question should give primary consideration to its broad implications on our the manufacture and sale of fermented liquor, produces as one of its products
commitment under international agreements. "Red Horse" beer which is sold in 500-ml. and 1-liter bottle variants. On
The court therefore hold that respondent, as the statutory taxpayer who is January 1, 1998, Republic Act (R.A.) No. 8424 or the Tax Reform Act of 1997
directly liable to pay the excise tax on its petroleum products, is entitled to a took effect. It reproduced, as Section 143 thereof, the provisions of Section 140
refund or credit of the excise taxes it paid for petroleum products sold to of the old National Internal Revenue Code as amended by R.A. No. 8240 which
international carriers, the latter having been granted exemption from the became effective on January 1, 1997. Part of Section 143 of the Tax Reform Act
payment of said excise tax under Sec. 135 (a) of the NIRC. of 1997 reads:

The excise tax from any brand of fermented liquor within the next three (3) years from the
effectivity of Republic Act No. 8240 shall not be lower than the tax which was due from each
brand on October 1, 1996.
CIR vs Fortune Tobacco GR 180006 Sept. 28, 2011
The rates of excise tax on fermented liquor under paragraphs (a), (b) and (c) hereof shall be
FACTS: Under our laws, manufacturers of cigarettes are subject to pay excise increased by twelve percent (12%) on January 1, 2000.
taxes on their products. Prior to Jan 1, 1997, the excise taxes on these products
were in the form of ad valorem taxes. Beginning Jan 1, 1997, RA 8240 took Thereafter, on December 16, 1999, the Secretary of Finance issued
effect and a shift from ad valorem to specific taxes was made. The rates of Revenue Regulations No. 17-99 increasing the applicable tax rates on fermented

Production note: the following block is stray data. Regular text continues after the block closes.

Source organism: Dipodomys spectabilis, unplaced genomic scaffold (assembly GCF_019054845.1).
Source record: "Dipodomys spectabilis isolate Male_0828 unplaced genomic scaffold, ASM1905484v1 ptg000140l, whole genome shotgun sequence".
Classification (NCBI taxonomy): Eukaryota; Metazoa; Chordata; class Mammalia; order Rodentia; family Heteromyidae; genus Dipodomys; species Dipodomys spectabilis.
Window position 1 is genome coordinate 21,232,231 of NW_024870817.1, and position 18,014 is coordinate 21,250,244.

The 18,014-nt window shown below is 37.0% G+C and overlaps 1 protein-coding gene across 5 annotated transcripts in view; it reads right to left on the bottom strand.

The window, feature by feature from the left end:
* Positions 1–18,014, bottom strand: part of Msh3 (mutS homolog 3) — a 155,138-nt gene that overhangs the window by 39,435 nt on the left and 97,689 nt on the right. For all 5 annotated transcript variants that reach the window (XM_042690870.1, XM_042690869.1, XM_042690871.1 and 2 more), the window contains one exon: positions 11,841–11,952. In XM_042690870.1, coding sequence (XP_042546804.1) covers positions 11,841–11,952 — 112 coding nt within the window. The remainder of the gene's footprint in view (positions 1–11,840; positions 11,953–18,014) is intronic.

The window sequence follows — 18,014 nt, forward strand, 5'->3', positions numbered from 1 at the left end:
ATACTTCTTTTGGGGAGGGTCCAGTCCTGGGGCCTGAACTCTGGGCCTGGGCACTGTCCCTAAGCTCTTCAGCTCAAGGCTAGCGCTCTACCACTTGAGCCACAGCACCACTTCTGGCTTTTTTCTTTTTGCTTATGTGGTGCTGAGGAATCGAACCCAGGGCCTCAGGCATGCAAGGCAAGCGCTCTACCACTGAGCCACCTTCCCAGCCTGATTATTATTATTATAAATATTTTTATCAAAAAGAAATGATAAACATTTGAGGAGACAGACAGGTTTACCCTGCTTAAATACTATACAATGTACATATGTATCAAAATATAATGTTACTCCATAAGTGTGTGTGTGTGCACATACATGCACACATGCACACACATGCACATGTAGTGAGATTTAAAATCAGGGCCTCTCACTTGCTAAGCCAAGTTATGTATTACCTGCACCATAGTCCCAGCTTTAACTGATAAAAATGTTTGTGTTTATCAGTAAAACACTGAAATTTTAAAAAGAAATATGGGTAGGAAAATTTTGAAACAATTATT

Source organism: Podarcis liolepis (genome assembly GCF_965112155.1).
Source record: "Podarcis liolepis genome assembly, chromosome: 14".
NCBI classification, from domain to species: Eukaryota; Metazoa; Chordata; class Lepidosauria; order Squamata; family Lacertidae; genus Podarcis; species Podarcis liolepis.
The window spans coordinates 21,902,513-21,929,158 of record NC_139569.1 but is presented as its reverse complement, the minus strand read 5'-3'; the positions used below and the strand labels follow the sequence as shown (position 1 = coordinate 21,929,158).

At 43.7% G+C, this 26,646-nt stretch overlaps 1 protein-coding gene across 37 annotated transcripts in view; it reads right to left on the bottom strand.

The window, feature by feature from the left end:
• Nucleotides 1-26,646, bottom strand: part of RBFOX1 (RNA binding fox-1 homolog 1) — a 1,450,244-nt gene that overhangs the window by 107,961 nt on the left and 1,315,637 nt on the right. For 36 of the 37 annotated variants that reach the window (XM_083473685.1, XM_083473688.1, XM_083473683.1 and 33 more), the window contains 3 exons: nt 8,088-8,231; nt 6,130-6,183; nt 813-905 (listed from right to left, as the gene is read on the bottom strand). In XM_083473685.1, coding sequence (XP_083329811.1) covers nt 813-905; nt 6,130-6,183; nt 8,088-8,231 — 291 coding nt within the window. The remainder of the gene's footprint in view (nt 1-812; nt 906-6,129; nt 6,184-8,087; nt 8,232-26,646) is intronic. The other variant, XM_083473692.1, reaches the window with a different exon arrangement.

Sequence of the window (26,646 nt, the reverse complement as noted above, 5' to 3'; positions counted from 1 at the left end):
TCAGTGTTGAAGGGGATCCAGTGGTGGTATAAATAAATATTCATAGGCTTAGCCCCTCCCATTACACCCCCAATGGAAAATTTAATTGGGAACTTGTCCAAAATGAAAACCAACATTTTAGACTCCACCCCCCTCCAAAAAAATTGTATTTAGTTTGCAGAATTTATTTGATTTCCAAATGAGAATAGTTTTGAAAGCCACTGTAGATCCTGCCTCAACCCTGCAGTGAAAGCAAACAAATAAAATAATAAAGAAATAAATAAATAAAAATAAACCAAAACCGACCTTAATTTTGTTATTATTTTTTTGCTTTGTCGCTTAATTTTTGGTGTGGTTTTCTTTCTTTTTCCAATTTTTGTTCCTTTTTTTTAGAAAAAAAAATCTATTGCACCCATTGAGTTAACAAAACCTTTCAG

specific tax on cigars under par. 1,2,3 and 4 of Sec. 142 shall be increased by liquor by 12%. This increase, however, was qualified by the last paragraph of
12% on Jan. 1, 2000. SEC.1 of RR 17-99 contains a proviso which says that the Section 1 of Revenue Regulations No. 17-99 which reads:
new specific tax rate for any existing brand of cigars and cigarettes packed by
machine, distilled spirits, wines, and fermented liquors shall not be lower than Provided, however, that the new specific tax rate for any existing brand of cigars, cigarettes
the excise tax that is actually being paid prior to Jan. 1, 2000. Fortune Tobacco packed by machine, distilled spirits, wines and fermented liquors shall not be lower than
paid in advance excise taxes for the year 2003. In 2004 it filed an administrative the excise tax that is actually being paid prior to January 1, 2000.
claim for tax refund claiming erroneously and or illegally collected taxes in the
amount of P491M. For the period June 1, 2004 to December 31, 2004, respondent was
assessed and paid excise taxes amounting to P2,286,488,861.58. Respondent,
ISSUE: Did the proviso in Sec. 1 RR17-99 go beyond the terms of the law it however, later contended that the said qualification in the last paragraph of
was supposed to implement (RA 8240) Section 1 of Revenue Regulations No. 17-99 has no basis in the plain wording
of Section 143 and filed before the BIR a claim for refund or tax credit of the
RULING: YES. By adding the qualification that the tax due after the 12% amount of P60,778,519.56 as erroneously paid excise taxes for the period of
increase becomes effective shall not be lower than the tax actually paid prior to May 22, 2004 to December 31, 2004. Later, said amount was reduced to
Jan.1 2000, RR 17-99 effectively imposes a tax which is the higher amount P58,213,294.92 because of prescription.
On September 26, 2007, the CTA Second Division granted the petition G.R. No. 183553 November 12, 2012
and ordered petitioner to refund P58,213,294.92 to respondent or to issue in the
latter’s favor a Tax Credit Certificate for the said amount for the erroneously DIAGEO PHILIPPINES, INC., Petitioner,
paid excise taxes. The CTA held that Revenue Regulations No. 17-99 modified vs.
or altered the mandate of Section 143 of the Tax Reform Act of 1997. The CTA COMMISSIONER OF INTERNAL REVENUE, Respondent.
En Banc affirmed the Decision. Hence, this petition for review on certiorari.
Facts: Petitioner Diageo Philippines, Inc. (Diageo) is a domestic corporation
Issue: Whether or not Section 1 of Revenue Regulations No. 17-99 is an invalid
organized and existing under the laws of the Republic of Philippines and is
administrative interpretation of Section 143 of the Tax Reform Act of 1997?